In July of last year, the Attorney General of Texas filed a lawsuit against multi-level marketing company Mannatech (NASDAQ:MTEX), alleging the company used illegal sales and marketing practices.
Then in August, the company’s CEO, Sam Caster, stepped down. Although he resigned as CEO, he stayed on as chairman of the board.
In October, Grant Thornton, the company’s auditing firm, was fired. Mannatech issued a press release which stated that Grant Thornton was dismissed because they wanted the company to relieve Sam Caster of all duties, and the board said no. Mannatech said there were no disagreements about accounting principles or audit matters.
Less than a week after issuing the press release about the auditor change, the SEC contacted Mannatech and encouraged the company to revise its filing and be more specific about a few items regarding the auditor departure.
End of story? No. The 2007 10-K filed by Mannatech had a small item buried in it regarding an open, informal SEC investigation. And late last week, it was announced that Mannatech received a Wells Notice from the Securities and Exchange Commission.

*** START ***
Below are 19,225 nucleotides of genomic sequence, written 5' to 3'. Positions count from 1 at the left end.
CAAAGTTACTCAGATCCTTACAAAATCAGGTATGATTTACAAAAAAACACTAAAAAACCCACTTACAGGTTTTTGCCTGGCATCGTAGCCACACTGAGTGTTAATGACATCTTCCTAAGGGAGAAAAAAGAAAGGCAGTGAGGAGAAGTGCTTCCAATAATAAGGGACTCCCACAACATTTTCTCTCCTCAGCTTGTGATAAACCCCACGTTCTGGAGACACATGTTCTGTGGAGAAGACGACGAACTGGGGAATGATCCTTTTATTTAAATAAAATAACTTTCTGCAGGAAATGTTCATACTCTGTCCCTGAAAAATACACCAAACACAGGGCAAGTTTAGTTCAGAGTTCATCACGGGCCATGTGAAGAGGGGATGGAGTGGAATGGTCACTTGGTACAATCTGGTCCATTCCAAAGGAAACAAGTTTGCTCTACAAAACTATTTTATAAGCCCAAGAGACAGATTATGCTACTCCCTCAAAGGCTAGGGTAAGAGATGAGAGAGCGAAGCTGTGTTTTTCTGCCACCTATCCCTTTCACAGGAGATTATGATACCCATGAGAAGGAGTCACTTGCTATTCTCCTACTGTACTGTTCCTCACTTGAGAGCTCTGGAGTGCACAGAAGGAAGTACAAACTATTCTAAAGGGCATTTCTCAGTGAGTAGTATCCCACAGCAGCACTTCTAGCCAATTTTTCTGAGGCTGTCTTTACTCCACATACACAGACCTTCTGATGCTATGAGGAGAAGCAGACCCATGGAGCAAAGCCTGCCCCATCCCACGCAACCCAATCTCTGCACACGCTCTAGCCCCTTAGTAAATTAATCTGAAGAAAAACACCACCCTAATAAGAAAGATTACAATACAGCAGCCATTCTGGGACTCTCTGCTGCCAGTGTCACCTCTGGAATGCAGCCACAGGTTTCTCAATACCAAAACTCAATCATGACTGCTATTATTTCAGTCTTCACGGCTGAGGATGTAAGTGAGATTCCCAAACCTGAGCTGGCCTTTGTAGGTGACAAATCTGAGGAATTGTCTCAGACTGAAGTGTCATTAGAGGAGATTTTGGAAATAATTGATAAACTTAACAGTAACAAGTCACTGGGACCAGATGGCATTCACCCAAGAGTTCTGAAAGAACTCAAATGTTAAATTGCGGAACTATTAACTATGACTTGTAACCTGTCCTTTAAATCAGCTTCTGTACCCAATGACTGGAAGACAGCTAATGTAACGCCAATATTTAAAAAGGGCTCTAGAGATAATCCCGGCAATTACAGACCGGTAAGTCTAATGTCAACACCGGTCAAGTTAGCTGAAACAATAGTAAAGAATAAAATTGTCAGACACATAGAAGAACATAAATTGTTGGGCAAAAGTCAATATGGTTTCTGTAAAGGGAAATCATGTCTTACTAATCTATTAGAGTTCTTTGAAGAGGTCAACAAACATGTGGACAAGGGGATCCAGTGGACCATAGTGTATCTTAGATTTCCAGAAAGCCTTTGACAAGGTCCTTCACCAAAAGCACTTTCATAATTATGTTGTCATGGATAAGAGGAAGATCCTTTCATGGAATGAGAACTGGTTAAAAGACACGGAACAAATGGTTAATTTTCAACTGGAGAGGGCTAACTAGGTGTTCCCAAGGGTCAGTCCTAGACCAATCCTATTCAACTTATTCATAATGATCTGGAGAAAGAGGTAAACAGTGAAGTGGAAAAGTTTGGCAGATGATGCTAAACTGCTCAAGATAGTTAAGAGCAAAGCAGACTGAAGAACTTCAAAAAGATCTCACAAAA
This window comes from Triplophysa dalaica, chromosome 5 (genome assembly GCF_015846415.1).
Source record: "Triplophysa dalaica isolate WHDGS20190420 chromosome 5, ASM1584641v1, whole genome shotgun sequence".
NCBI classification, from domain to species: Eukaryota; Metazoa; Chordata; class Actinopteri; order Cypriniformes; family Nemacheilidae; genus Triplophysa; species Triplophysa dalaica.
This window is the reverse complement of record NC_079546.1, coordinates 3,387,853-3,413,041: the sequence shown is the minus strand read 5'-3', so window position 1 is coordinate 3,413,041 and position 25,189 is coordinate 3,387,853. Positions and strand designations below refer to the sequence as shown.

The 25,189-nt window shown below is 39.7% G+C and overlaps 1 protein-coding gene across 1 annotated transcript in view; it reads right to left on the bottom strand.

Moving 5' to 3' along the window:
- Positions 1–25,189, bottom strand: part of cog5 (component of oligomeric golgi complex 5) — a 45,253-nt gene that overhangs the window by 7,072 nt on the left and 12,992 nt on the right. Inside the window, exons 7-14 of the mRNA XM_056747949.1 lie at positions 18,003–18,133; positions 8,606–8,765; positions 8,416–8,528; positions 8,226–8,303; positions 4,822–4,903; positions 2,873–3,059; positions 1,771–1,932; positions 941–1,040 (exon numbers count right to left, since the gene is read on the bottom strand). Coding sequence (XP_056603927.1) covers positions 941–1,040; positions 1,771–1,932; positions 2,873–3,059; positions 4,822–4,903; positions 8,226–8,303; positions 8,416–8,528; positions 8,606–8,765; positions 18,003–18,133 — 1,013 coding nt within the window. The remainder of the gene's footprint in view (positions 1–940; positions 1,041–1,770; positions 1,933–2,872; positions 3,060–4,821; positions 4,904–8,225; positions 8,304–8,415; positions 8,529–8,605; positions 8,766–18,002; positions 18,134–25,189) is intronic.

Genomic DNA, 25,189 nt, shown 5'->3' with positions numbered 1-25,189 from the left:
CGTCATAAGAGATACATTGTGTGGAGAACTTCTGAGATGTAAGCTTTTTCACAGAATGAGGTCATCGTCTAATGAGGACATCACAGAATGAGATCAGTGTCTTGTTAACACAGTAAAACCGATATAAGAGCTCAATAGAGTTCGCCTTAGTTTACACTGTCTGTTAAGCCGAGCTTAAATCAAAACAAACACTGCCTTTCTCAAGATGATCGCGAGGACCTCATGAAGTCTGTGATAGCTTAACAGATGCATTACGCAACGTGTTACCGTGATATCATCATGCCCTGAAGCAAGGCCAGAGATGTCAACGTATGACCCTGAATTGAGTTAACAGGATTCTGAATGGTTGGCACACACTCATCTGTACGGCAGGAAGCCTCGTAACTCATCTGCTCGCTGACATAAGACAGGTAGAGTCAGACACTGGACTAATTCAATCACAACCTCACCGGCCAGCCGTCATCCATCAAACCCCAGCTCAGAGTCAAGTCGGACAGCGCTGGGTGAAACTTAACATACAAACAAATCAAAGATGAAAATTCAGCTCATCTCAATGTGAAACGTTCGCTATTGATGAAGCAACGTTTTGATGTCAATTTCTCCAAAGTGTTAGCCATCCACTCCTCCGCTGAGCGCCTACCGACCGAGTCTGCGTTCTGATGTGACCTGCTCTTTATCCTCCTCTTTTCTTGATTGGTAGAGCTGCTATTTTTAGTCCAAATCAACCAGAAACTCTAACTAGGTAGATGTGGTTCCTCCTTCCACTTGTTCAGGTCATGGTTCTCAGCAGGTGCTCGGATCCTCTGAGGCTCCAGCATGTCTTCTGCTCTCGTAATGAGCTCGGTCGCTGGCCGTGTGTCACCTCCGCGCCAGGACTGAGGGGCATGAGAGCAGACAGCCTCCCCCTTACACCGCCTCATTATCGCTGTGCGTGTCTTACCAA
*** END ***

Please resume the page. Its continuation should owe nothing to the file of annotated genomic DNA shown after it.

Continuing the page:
The notice relates to the timing and completeness of the disclosure of the firing of Grant Thornton. This notice means that the SEC believes Mannatech violated the rules in not telling the public about the auditor change fast enough, and not giving us the full story.
All this follows poor financial results this year. Second quarter sales were down 22% and the company lost $10.5 million, compared to a profit of $1.5 million during the second quarter of 2007. It seems that making false claims about Mannatech products curing everything from cancer to diabetes may not be working out so well.